Senior kicker Andrew Howard hit a 48 yard FG as time expired to give Richmond a 13-10 victory over William and Mary.

Sophomore kicker David Lang made a 27 yard FG goal with one second remaining to give Butler a 20-17 win over Drake.

Sophomore kicker Kevin Goessling hit a 35 yard FG on the final play to give Fresno State a 30-28 win over Louisiana Tech.

Sophomore kicker James Aho made a 27 yard FG with 12 seconds remaining to give previously winless New Mexico a 29-27 victory over Colorado State.

Tuesday, November 17, 2009

NFL Week Ten K Quotes

Notable kicking quotes from around the NFL following week ten of the 2009 season:

Two of the Florida teams - Miami and Jacksonville - won their games on late field goals. The other Florida team - Tampa Bay - was on the losing end to the Dolphins, however it was certainly not due to their kicker. Connor Barth joined some elite company by making three field goals of 50+ yards in the game. He commented afterward:
"I had a tough week in practice. It means a lot when he has the confidence in me to [let me] go out there and bang it through. As a kicker, you see those wide receivers and linemen and quarterbacks getting down there, and you want to put it through for those guys.... You have to give credit to the offense. They put me in position. As a kicker, that's your job. You're kind of the finisher. That's how I see it. They dig, they bleed. They bust their [butt]. It feels good when you put it through for them. It's a team game."
While a certain fourth down decision from late in the Sunday night game has generated a staggeringly nauseating amount of post-game discussion, debate, and analysis, here at Kickology we will focus on a fourth down decision from one of the early afternoon games. The Redskins lined up for a 52 yard field goal attempt in the second quarter, but holder Hunter Smith and kicker Shaun Suisham both broke formation for a designed fake play. Before the snap however, the coaches realized they had only ten men on the field and subsequently called a timeout. Nonetheless, they stuck with fake play rather than kicking the ball, as Smith explained:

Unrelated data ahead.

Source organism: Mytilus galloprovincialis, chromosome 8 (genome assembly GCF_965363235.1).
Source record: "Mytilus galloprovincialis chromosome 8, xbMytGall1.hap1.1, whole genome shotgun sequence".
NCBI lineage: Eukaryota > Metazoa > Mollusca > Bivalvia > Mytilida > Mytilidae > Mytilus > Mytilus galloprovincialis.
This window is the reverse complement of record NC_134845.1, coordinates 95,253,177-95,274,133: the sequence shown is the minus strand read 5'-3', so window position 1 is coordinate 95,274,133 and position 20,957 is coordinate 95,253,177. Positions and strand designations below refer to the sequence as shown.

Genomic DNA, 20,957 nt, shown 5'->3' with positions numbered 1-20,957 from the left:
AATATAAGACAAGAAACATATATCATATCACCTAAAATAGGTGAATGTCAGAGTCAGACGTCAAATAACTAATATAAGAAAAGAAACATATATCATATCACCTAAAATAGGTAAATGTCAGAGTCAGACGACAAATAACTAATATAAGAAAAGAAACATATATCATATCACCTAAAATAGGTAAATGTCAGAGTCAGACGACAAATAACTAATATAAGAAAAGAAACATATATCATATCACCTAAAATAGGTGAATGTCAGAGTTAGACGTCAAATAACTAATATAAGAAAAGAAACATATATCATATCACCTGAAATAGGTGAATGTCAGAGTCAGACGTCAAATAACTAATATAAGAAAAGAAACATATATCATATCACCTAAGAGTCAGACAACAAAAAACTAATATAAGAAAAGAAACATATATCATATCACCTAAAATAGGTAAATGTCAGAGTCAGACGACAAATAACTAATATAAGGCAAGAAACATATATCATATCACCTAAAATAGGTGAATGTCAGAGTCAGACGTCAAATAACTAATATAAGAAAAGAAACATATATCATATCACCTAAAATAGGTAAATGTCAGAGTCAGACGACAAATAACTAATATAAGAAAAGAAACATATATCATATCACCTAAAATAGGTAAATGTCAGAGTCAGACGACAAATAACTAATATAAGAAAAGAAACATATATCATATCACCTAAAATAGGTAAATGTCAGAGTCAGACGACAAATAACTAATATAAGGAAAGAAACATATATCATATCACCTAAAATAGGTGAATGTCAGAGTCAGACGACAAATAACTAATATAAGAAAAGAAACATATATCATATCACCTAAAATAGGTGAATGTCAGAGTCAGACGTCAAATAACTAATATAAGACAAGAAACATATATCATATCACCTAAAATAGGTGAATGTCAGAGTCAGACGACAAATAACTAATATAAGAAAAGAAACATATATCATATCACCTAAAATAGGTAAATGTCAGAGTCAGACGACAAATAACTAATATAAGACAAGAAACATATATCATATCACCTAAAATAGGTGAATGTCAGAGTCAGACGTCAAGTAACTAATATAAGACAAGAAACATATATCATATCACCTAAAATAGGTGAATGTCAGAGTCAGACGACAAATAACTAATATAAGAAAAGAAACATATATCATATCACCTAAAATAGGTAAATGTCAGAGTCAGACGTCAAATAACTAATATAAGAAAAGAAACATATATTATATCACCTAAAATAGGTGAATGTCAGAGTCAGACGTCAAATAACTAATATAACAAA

"It's not the element of surprise we were going for. We had a strategy. We were trying to scheme against them, and it worked.... There was a moment when you stand up and you're in shotgun and you kind of look at the defense, and you go, 'Wow, I haven't seen this in about 12 to 14 years.'"
The opposing Broncos knew something was afoot, but didn't know exactly what, as defensive lineman Vonnie Holliday commented:
"They were setting up something — we knew it. They came back, and I think they may have even yelled out on their sideline, 'Let's just punt it. Let's just punt it.' And I guess we just bought into it, because we didn't lock in on the play and what was going on. It seems like it took forever to unfold."
Denver's coaches were also on the wrong page, as head coach Josh McDaniels elaborated:
"They came up with something they obviously feel really good about, something we had never seen...We were trying to play safe, we thought it might be a pooch [punt], something other than a kick.... We defended some of it well, but obviously it was Mike Sellers who got out the back door and we didn’t have anyone on him."
The play resulted in a 35 yard TD pass from Smith to Sellers. Suisham provided his take on why it worked:
"Hunter throws the ball very well. He's got a better arm than what you saw. He can throw darts. He went to Notre Dame."

Sunday, November 15, 2009

Big Kickers on Campus, week 11

A quick summary of notable kicking during the eleventh week of the 2009 college football season:

Sophomore kicker Garrett Lindholm's Division II playoff record 64 yard FG on the final play of regulation sent the game into overtime, where Tarleton State eventually won 57-56 over Texas A&M Kingsville in the second overtime period.

Freshman kicker Matt Weller made a 47 yard FG with 1:25 remaining to give Ohio a 27-24 victory over Buffalo.